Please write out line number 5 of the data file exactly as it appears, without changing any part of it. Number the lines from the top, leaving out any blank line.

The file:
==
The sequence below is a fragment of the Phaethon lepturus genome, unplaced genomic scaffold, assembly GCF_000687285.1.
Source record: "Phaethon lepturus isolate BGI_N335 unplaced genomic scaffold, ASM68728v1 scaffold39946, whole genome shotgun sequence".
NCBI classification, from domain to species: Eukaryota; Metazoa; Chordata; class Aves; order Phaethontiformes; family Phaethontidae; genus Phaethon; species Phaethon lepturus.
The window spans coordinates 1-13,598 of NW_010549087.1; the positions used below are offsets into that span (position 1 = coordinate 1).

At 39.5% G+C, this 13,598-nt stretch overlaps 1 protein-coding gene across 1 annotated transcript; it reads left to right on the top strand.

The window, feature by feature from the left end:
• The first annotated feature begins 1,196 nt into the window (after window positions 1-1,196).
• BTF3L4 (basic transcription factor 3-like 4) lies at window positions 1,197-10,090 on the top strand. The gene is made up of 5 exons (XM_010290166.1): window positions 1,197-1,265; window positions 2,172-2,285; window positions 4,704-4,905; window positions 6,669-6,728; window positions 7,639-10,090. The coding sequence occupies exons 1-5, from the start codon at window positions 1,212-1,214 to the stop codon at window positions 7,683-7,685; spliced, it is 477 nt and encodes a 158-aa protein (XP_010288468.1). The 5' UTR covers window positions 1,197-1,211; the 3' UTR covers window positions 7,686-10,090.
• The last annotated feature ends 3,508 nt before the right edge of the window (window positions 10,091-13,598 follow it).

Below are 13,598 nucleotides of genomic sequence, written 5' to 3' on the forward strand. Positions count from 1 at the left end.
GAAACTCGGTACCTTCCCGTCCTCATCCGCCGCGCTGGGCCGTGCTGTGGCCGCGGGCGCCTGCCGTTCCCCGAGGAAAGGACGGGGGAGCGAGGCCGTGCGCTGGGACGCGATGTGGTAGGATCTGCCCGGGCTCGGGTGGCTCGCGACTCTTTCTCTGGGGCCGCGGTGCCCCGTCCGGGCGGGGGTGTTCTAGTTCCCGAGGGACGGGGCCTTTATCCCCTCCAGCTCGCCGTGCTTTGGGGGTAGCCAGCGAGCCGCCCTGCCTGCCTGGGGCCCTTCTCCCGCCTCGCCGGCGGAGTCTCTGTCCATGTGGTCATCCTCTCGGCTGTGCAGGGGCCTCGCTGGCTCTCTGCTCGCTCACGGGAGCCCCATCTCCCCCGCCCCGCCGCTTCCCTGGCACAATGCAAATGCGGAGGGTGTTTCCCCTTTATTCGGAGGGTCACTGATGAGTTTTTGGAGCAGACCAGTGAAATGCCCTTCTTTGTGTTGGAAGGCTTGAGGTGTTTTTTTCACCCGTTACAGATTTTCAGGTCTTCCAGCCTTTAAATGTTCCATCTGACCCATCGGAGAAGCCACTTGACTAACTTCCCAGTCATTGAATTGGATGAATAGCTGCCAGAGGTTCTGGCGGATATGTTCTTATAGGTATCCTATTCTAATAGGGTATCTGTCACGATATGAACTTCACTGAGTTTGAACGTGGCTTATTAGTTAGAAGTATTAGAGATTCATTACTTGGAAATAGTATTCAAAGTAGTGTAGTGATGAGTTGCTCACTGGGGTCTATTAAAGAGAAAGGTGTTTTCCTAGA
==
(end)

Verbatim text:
At 39.5% G+C, this 13,598-nt stretch overlaps 1 protein-coding gene across 1 annotated transcript; it reads left to right on the top strand.